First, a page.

The change in weather brings with it a change in reader mood, or perspective, particularly on the subject of why more Press Pros space inventory is not dedicated to big school basketball coverage.
“There’s too much Division IV basketball on your website and you skip better basketball and the future prospects playing in Division I and Division II. Have you ever been to Cincinnati, Dayton, Columbus, and Cleveland?” … Life Above The Rim
(Ed. Note: I’d like to see your birth certificate. Were they out of ‘Butch’ and ‘Frank’ that day? If you check the stats 60% of Ohio High School basketball occurs out here in rural Ohio, and the nice thing about going to a game in Hooterville is that 99.9999% of the time you can go and get home without incident, unless you hit a deer. My years of experience in watching teams like Hoosiers play is that they’re fundamentally sound, make free throws, and they’re free of ego, bling, and ‘look at me’. They play for community, instead of the paparazzi on the baseline armed with video cameras shooting for promotional time on X and Instagram. Div. III and IV are not concerned with how many stars and how big a prospect; but they are concerned with getting into pharmacy school. So don’t knock it. Statistically, it’s a pretty good gig, after basketball, for a lot of people.)
“Thanks for reading my comments. But I question why Press Pros is so critical of Ohio State basketball? No one expected them to be more than they are. No one mistook them for being a top 10 team. And Chris Holtmann is no different than dozens of other coaches at that level of basketball? Why not write the game for what it is, Bruce?” … Donald Motz
(Ed. Note: Thanks for taking the time, Donald, but I’m afraid we’re all equal-opportunity head scratchers, writing the Buckeyes.)
“With what I see watching UD and Ohio State, I’d rather see more about UD and less about Ohio State.” … Henry Hayes
“The difference in Ohio State and Dayton basketball is the drama of what’s going to go wrong in the last five minutes of a Buckeye game.” … Bob Snyder
(Ed. Note: And still…they’re 12 and 4.)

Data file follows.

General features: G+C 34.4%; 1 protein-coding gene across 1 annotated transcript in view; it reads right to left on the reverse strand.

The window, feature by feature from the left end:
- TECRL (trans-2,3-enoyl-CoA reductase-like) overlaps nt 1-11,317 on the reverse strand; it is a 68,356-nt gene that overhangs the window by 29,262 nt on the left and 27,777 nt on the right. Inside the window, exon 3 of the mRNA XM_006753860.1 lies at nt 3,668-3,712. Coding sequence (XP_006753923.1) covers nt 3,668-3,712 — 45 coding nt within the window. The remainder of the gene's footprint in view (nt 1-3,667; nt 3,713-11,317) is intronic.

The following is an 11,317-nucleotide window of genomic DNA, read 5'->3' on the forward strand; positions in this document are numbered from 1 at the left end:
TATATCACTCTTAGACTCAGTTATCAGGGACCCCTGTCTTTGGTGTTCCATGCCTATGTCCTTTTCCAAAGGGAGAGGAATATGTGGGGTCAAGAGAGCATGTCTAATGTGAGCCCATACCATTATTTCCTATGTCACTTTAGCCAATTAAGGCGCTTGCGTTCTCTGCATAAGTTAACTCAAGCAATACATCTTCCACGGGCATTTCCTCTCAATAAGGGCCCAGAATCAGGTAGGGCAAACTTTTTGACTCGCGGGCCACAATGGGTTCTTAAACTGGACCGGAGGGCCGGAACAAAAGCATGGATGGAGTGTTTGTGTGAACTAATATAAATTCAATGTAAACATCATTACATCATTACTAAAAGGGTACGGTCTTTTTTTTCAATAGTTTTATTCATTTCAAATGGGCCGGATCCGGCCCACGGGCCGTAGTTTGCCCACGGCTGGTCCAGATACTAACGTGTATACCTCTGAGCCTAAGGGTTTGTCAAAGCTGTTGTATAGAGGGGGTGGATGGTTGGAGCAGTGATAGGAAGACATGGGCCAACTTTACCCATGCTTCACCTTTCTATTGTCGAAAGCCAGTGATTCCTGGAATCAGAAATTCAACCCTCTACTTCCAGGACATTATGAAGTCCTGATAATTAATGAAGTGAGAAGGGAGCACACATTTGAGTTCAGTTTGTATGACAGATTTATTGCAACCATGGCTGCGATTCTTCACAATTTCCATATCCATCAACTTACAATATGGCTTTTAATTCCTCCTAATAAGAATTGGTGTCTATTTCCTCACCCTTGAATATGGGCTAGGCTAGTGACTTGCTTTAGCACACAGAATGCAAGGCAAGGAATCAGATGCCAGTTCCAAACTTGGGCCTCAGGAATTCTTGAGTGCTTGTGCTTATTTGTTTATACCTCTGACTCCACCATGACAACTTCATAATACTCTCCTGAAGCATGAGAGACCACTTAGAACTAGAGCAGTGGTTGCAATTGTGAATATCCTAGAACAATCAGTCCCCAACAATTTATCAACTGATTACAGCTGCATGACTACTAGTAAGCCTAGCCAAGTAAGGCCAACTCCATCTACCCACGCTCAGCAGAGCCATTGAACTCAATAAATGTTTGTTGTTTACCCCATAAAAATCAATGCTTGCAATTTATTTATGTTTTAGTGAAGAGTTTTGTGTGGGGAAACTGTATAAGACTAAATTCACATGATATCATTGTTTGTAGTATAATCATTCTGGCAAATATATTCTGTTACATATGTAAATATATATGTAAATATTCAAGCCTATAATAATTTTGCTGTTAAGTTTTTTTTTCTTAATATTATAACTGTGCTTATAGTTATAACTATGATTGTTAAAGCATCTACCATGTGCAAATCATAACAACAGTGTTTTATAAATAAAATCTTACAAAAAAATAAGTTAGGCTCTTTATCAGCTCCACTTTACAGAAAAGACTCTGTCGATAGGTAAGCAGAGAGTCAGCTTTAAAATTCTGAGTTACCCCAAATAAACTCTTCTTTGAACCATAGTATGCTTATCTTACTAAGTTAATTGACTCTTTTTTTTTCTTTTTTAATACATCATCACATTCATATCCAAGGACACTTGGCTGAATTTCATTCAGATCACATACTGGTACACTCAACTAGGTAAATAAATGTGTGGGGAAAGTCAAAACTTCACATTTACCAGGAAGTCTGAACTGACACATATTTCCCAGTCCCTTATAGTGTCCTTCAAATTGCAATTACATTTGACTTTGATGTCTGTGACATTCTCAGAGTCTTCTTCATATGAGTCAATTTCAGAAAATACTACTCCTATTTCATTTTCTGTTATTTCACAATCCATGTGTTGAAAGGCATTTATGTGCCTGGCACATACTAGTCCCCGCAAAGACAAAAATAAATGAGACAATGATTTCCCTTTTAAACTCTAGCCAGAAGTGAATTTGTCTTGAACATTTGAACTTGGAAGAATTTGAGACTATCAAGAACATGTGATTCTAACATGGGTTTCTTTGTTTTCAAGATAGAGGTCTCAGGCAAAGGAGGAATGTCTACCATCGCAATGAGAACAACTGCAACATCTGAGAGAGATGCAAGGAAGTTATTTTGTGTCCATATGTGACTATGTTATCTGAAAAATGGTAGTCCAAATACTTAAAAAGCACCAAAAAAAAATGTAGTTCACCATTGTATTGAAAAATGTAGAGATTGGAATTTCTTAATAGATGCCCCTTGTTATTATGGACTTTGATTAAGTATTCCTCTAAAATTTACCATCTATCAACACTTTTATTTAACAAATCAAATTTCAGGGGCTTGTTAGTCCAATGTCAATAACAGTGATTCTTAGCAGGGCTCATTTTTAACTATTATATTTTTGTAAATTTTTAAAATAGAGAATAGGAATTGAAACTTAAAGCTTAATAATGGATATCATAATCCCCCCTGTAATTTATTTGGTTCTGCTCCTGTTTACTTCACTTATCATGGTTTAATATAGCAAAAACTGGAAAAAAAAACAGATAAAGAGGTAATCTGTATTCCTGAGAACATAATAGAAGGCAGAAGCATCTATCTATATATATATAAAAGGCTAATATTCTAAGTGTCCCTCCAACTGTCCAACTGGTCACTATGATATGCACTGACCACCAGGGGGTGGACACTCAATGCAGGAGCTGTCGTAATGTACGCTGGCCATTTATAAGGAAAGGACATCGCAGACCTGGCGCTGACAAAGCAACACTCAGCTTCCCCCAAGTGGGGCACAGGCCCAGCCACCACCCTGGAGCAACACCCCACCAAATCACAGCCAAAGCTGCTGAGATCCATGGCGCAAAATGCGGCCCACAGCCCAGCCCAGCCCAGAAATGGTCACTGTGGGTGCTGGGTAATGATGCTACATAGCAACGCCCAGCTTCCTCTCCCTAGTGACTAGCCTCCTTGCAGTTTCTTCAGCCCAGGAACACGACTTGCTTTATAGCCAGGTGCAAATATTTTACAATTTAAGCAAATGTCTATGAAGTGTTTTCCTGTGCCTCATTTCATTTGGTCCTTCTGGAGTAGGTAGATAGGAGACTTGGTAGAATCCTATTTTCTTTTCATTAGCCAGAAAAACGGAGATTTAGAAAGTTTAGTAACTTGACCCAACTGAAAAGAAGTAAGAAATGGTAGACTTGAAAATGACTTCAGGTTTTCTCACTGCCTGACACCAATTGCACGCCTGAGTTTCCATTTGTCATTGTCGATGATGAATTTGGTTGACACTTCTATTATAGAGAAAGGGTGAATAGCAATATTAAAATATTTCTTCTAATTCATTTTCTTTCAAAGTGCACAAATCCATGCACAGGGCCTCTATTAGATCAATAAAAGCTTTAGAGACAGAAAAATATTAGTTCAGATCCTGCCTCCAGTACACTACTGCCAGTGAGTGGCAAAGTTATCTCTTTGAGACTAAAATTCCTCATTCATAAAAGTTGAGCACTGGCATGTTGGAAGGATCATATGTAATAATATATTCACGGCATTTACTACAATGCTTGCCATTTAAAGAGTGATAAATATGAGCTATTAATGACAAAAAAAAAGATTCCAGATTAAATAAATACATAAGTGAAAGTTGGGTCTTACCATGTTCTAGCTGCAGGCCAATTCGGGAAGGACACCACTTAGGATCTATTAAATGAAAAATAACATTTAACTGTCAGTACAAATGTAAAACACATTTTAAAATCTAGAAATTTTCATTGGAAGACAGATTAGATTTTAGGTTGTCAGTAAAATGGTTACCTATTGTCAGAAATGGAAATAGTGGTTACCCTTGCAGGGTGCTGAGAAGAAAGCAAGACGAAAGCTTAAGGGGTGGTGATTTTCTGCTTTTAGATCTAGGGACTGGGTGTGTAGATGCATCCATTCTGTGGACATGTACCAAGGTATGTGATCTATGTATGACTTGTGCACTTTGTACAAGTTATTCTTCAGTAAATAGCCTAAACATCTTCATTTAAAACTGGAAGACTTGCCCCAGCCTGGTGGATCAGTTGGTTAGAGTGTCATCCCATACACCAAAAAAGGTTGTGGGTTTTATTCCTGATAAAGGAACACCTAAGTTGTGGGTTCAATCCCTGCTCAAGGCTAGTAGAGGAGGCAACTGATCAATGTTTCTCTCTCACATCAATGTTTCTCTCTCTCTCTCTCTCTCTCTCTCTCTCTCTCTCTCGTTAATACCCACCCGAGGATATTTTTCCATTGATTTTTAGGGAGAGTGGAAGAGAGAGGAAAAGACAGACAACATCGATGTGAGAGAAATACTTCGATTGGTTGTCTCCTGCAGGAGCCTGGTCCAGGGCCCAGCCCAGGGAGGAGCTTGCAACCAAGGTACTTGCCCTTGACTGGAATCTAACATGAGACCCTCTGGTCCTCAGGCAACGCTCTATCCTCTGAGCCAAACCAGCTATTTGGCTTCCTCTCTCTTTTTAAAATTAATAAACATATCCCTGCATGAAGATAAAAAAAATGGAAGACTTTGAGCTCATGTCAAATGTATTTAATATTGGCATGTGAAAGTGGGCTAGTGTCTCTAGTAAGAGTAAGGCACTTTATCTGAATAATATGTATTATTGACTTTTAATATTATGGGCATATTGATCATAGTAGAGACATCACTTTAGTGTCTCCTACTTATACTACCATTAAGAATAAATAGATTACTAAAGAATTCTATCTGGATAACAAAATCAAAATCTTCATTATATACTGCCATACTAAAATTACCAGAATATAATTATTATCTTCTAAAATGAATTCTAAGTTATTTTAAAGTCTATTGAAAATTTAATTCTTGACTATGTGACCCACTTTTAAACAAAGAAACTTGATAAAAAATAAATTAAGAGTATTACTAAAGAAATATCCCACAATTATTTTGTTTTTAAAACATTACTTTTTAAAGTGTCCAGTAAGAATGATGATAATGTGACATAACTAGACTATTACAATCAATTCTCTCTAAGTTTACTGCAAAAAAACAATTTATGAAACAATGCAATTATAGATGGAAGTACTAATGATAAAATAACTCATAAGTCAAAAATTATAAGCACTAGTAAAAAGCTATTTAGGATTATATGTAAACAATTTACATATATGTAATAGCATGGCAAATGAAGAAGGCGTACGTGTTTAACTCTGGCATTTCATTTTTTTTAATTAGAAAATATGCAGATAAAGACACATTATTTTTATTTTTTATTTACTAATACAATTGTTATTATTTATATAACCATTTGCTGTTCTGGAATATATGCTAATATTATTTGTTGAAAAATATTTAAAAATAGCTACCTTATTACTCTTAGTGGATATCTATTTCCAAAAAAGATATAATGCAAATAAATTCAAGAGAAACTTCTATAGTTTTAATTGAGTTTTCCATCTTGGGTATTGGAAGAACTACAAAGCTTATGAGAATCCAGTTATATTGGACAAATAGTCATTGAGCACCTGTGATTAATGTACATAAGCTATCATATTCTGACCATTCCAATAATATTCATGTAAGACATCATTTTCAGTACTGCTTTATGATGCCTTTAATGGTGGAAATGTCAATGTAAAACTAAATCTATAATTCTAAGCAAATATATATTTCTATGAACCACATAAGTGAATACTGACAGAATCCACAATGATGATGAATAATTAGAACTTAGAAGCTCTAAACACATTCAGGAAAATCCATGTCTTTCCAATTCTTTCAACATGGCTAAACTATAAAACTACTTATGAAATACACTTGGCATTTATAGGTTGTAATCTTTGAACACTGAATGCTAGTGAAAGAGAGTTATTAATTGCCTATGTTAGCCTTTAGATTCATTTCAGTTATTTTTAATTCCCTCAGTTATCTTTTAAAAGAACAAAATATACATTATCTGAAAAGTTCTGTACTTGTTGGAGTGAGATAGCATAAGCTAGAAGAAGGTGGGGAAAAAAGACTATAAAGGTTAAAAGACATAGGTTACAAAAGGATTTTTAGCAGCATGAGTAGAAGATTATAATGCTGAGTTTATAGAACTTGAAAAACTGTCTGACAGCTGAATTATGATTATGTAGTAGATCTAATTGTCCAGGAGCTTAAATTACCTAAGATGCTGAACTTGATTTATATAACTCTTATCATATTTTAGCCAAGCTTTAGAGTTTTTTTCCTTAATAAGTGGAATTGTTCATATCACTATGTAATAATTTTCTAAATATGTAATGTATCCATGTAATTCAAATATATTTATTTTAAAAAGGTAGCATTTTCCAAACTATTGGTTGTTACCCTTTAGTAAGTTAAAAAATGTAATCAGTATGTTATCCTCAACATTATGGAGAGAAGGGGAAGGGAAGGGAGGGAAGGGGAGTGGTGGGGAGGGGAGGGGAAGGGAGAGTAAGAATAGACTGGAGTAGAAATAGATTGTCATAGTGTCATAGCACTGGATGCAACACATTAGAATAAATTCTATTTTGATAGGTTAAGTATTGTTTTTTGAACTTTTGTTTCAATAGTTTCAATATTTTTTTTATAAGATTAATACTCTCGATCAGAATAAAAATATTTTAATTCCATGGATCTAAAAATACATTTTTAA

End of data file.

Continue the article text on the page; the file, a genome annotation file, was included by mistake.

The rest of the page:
We frequently get compliments on Hal McCoy’s writing the UD Flyers in basketball. Here are two of the best.
“First-time writer to tell you how much I appreciate reading Hal McCoy’s coverage of Dayton Flyer basketball. I used to live in the Miami Valley and now live in Duke country. But I follow the Flyers on Press Pros, still written by Hal McCoy. So cool.” … Frank Leslie
“If Louie L’Amour wrote sports he would be Hal McCoy. It’s a treat to read his Dayton basketball stories.” … James Kennedy
(Ed. Note: Thanks for the kind words, Jim, and with your blessing I will share your note with Mr McCoy. But to your point, I always took Hal as a Zane Gray guy.)
The NCAA baseball season kicks off in five weeks, but obviously…not for everyone.
“I do not understand why you spend so much time and resource writing about college baseball in the middle of the winter. Seems to me it would be better business to write more about area high school basketball. Just curious.” … Don Besecker
(Ed. Note: Since you brought up the ‘B’ word, as a matter of fact college baseball is the fasting-growing NCAA fan demographic (or ESPN and ABC wouldn’t own an exclusive on the NCAA tournament), and it’s actually better ‘business’ than a lot of other things that people suggest we cover. As for OSU baseball, Ohio State is the most popular and appreciated ‘brand’ in the state of Ohio, by quite some margin, and if the Buckeyes played Big Ten Backgammon there would be readership for it.)
“Tell me why Press Pros is so hung up on college baseball?” … James Rupay
(Ed. Note: Give me one good reason why people are so hung up on college football? I understand that it’s questionable whether baseball is still the national pastime, but college baseball, unquestionably, is still more relevant in the spring than one exhibition football game where there’s nothing at stake. Two, college baseball is the most under-utilized opportunity in college sports, especially at the smaller colleges, and it’s a good thing to promote to high school players who might benefit from playing and getting four years of NCAA participation on their career resume’. Trust it, it opens doors.)